Grin and Bare It – The Science Behind a Smile

by Robin Koontz

Kid_SmilingA true smile is a sensory reaction that we don’t even think about. Something we hear, someone or something we see, or perhaps a special thought or memory, and the brain is given a signal to smile. It’s a pure emotional reaction that we can’t control.

To be more specific, the prompt excites the left anterior temporal region of the brain. Two facial muscles are immediately sparked into action. A cheek muscle called the zygomatic major tugs the lips upward. At the same time, muscles around the eye sockets, called the orbicularis oculi, squeeze the outside corners of the eyes into a shape somewhat like a crow’s foot. It happens quickly, and doesn’t last very long – up to four seconds. This smile, which is called the “Duchenne smile,” is the only true smile. It is created by the simultaneous and spontaneous reactions of those two muscles. Psychologists, most of them anyway, consider the Duchenne smile to be the only positive indication of real enjoyment. Anything else is just “saying cheese.” People fake-smile when they feel guilty, are embarrassed, or telling a lie. Even Shakespeare pointed out that Hamlet noticed how “one may smile, and smile, and be a villain.”

The discovery of a true smile is credited to Guillaume Duchenne. He discovered it during his studies on emotional expression. He figured out what our face muscles were doing by stimulating them with electrical currents. Ouch! Duchenne concluded that while the cheek muscle can be voluntarily used to create a lip smile, only “the sweet emotions of the soul” can cause that beautiful dance between the zygomatic major and the orbicularis oculi.

Not everyone agreed with Duchenne’s findings. In fact for many years, most psychologists felt that smiles could indicate many emotions, not just happiness. Finally, in the 1970s, psychologists identified the mostly forgotten Duchenne smile as indeed unique among all other smiles. By that time, scientists had developed a unique research tool to measure facial expressions, called FACS, or the Facial Coding System.

FACS is an anatomically based method to describe all (observable) facial movement. Each component of a facial movement is called an Action Unit, or AU. Any facial expression can be broken down into two or more AUs. There is even a FACS manual that describes the coding for each AU and how they appear in combinations. You can go here to see the first few chapters and share with your students:

http://face-and-emotion.com/dataface/facs/manual/TitlePage.html

Today, many researchers think that these smiles can show a person’s true nature. Researchers who specialize in mental health notice that Duchenne smiles always accompany positive emotions. They even found that patients with depression exhibited more Duchenne smiles when they were discharged from care.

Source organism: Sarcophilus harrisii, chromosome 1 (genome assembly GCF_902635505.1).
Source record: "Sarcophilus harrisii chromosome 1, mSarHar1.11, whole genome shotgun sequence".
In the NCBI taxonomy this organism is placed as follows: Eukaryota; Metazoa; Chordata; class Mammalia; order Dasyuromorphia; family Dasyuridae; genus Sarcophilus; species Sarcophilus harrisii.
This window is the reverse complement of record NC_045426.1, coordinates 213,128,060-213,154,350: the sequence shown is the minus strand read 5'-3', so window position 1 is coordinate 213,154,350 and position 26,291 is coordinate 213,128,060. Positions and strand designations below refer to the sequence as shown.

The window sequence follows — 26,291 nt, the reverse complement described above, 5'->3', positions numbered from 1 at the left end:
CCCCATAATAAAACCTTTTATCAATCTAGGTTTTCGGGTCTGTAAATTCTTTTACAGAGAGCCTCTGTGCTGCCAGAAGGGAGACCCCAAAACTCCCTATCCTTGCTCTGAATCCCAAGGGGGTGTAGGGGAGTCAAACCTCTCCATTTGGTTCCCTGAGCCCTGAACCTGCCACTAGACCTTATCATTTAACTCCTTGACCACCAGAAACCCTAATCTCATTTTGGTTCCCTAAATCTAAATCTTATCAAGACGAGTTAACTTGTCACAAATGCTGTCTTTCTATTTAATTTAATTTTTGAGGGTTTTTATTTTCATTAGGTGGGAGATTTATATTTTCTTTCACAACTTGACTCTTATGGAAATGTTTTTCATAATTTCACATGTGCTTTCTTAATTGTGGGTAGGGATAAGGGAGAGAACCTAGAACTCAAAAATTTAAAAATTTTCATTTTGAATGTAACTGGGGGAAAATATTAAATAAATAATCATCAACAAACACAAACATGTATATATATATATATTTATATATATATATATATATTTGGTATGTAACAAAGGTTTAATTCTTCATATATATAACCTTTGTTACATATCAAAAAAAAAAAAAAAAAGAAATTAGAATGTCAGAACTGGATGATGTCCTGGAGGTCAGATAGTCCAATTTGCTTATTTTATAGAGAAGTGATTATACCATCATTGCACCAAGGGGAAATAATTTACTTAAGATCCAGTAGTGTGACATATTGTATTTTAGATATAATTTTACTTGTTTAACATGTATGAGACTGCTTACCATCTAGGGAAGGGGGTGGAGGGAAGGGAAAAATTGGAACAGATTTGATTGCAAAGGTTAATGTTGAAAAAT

Photographs of people exhibiting Duchenne smiles were found to be happier people 30 years later than people who didn’t exhibit true smiles in photographs of them. Those “low intensity” smiles, the cheesy ones, seemed to correlate with later unhappiness in their lives. Recent studies have also suggested that true smilers also live longer and healthier lives!

Meanwhile there is breaking news about smiling and other expressions. Up until a few weeks ago (March, 2014), researchers who study cognitive science thought there were only six basic facial expressions: happy, sad, fearful, angry, surprised and disgusted. But researchers from the Ohio State University have announced that they have categorized 21 different facial expressions! Each unique expression conveys a separate emotion. Now we have expressions such as “sadly angry” or “happily disgusted.” They tested 230 volunteers and came up with their conclusions after studying and analyzing about 5,000 images. They also used FACS to make their determinations. Are these same expressions found in people from other cultures? That wasn’t clear in the findings.

Understanding smiling and other facial expressions helps mental care professionals understand how a patient feels, even without verbal communication. Patients with mental issues such as depression, autism and PTSD can often be diagnosed and treated thanks to a better understanding of the visual clues given by facial expression.

But understanding the look on someone’s face can also give clues to anyone who might not realize something they said hurt someone’s feelings or embarrassed them. Talk to your students about reading faces and paying attention to feelings. For a project, have them cut a photo of a smiling face from a magazine or newspaper and write a story. Is it a real smile? If so, what are they smiling about? If not, why are they faking a smile, what’s wrong?

Meanwhile, keep smilin’!

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